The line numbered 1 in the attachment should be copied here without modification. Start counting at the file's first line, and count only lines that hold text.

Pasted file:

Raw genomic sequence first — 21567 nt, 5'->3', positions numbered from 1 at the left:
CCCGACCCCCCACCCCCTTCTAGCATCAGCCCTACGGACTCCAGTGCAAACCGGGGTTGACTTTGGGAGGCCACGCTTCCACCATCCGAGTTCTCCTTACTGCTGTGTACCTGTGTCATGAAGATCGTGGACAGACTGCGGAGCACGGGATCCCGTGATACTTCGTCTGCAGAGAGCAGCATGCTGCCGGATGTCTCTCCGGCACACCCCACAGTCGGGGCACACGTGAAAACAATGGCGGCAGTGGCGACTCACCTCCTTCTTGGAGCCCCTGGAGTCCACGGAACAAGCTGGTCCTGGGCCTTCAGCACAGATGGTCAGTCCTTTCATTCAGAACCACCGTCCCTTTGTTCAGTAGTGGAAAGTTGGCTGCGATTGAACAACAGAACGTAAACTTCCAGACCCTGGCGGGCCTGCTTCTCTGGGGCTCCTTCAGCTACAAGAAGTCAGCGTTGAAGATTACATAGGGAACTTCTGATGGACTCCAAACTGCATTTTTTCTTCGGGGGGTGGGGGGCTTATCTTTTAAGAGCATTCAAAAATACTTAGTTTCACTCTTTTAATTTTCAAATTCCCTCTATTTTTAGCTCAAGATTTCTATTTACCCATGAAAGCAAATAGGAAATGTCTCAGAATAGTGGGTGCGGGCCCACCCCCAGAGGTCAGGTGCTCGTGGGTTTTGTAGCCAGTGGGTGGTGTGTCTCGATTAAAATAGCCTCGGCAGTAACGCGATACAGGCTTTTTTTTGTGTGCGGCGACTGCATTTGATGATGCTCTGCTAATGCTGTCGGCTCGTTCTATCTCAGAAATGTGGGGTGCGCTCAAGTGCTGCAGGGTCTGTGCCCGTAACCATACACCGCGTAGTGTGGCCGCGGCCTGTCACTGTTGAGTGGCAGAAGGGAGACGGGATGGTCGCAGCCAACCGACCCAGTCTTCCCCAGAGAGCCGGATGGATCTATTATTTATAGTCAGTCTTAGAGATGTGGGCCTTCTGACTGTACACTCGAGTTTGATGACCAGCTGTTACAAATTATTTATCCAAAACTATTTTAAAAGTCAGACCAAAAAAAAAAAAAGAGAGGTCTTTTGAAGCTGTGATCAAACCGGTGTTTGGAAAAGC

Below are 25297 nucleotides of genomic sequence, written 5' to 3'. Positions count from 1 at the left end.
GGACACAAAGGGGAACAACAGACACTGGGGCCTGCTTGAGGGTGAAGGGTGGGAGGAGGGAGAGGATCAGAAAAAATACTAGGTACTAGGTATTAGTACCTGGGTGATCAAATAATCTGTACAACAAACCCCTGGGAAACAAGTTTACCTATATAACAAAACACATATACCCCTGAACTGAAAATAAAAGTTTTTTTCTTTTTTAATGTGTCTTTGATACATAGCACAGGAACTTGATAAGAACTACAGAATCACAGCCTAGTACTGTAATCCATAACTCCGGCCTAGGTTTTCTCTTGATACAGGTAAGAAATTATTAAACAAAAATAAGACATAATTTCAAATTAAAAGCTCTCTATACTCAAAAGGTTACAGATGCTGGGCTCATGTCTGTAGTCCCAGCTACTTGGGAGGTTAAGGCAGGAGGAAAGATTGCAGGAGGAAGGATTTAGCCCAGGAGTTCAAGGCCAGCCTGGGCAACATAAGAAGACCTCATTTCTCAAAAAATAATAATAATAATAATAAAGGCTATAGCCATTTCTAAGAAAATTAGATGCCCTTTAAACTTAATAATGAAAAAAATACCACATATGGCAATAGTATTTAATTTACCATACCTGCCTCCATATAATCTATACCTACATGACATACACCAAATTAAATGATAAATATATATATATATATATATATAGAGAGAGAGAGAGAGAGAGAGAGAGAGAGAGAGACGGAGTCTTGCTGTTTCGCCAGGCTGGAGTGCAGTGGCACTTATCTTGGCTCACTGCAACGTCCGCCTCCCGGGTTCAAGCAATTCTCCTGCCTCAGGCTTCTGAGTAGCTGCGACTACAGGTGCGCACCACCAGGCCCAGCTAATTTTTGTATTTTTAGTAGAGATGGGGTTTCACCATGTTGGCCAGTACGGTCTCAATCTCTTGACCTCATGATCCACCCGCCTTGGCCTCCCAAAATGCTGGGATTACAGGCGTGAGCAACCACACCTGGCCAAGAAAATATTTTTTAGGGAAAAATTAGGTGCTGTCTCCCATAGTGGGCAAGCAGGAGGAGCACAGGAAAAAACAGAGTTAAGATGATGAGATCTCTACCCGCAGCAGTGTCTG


Raw genomic sequence first — 21567 nt, 5'->3', positions numbered from 1 at the left: